- Observations on film art - http://www.davidbordwell.net/blog -

Dragons on your doorstep

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DB here:

Once more, Hong Kong. Still a spellbinding place, although the municipality is doing whatever it can to force pedestrians underground and surrender the streets to cars. Even a dragon has to wait for the pedestrian light. And now, thanks to the sandstorms in China, the air is thick with pollution [2]. I have taken defensive measures. My students probably wished I’d worn one of these more often.

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Yes, that is the Boy Scout logo behind me. Why? Answer here [4].

I’ve already seen a few films at the Hong Kong International Film Festival [5], but I’ll try as usual to fold my viewings into a few thematically related entries. In the meantime, amateur reportage and celebrity gawking take over. I’m surface-skimming, I grant you, but it’s quite a surface.

For some years now, the festival has meshed with Filmart [6], the regional film market and trade show, and the Asian Film Awards [7]. So you need badges.

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For most of this week, the big events take place at the Hong Kong Convention Centre.

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The opening reception for the festival offered all the glitter you can ask for, literally, when a cascade of sparkling paper showered down on the group photo of the organizers.

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Among those present: Tang Wei, star of Lust, Caution and featured alongside Jacky Cheung in Ivy Ho’s festival-opener Crossing Hennessy.

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Then there was Lisa Lu, radiant as ever. She was a wonderful star in Shaws’ golden age and continues to visit the festival annually, while sustaining her acting career.

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Clara Law, director of one of the opening films, Like a Dream, embraces Lisa while Nansun Shi, herself a legendary and still central Hong Kong producer, looks on.

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Filmart this year teemed with mainland Chinese media firms, but the classic Hong Kong companies also put in their appearance.

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It’s reassuring to see that Wong Jing, the brains behind Naked Killer and Naked Weapon, hasn’t abandoned his old ways.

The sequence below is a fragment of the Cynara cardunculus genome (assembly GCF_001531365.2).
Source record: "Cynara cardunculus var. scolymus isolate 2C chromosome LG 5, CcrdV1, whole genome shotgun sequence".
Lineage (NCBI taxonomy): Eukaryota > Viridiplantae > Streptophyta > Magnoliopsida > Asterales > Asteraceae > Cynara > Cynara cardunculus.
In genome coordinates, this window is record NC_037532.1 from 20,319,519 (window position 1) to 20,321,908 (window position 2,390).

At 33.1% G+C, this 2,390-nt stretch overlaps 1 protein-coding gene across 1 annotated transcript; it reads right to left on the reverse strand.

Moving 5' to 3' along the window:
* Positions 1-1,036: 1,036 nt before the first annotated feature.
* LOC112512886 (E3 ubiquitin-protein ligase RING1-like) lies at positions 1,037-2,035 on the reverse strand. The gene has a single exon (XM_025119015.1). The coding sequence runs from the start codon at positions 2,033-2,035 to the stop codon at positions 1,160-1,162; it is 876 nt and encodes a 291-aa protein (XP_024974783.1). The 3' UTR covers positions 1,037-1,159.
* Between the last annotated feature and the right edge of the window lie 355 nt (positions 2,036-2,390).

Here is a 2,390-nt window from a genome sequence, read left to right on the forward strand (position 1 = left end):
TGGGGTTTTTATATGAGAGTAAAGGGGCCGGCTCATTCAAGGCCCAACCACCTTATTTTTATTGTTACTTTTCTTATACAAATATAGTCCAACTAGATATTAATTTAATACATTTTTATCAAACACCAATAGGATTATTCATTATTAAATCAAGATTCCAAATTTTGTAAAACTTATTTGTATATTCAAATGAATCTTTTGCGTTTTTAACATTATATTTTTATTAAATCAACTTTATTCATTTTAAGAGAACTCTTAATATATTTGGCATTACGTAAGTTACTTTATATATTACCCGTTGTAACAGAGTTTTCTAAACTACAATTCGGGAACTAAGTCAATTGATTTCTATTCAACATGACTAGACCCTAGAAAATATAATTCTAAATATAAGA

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New regional enterprises are emerging. Patrick Frater and Steven Cremin, old Asian hands, have created FilmBusinessAsia as a resource of news, industry analysis, and in-depth information. Based in Hong Kong, they are ably teamed with Business Development Executive Gurjeet Chima, who speaks five languages.

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Anyone interested in Asian film will find  their information-packed website [17] a must.

Two more entrepreneurs are Joey Leung and Linh La of Terracotta Distribution [18], a London-based outfit with an already impressive library. I met them through King Wei-chu, on the right, a programmer for Montreal’s FantAsia [19].

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Three-dimensional film and TV were all over Filmart. Take a look at a 3D setup using the Red HD camera.

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What a contraption! To shoot Potemkin, Napoleon, and a host of other 1920s films, you just needed a Debrie Parvo, that model of Style Moderne design.

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Still, 3D television seems more or less ready for prime time. Can you tell the difference between reality and a 3D image?

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Also at the Convention Centre was the Asian Film Awards ceremony, which whizzed by in two hours. On the red carpet runway you could see some celebrities, such as Wai Ying-hung, a Shaw Brothers ingenue and kung-fu warrior from the 1980s who would win for best supporting actress in Ho Yuhang‘s At the End of Daybreak.

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Among the slinky models and standard-issue teen idols on the red carpet, a note of dignity was struck by Amitabh Bachchan, who got a lifetime achievement award. He might as well officially change his name to Megastar Amitabh Bachchan.

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For a complete rundown on the award winners, you can go here [27]. We wrote about three of them in earlier blog entries: Bong Joon-ho‘s Mother [28] (best picture, best actress, best screenplay), Ho Yuhang [29]‘s At the End of Daybreak [30] (best newcomer, best supporting actress) and Chris Chong‘s Karaoke [30] (best editing). Among the nominees, we also wrote about Love Exposure [31], About Elly [32] (I really wish it had won something), Cow [28], Air Doll [30], and Breathless [30]. I was particularly struck by the cheers and whoops the audience gave Wang Xueqi of Bodyguards and Assassins, which I caught up with today. He’s an actor of gravity, who unlike most Hong Kong performers believes that less (hamming) is more (engrossing).

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With the big launching events over, we can get down to the real business: Watching movies and discovering some sublimity in them. More entries, as usual, to come.

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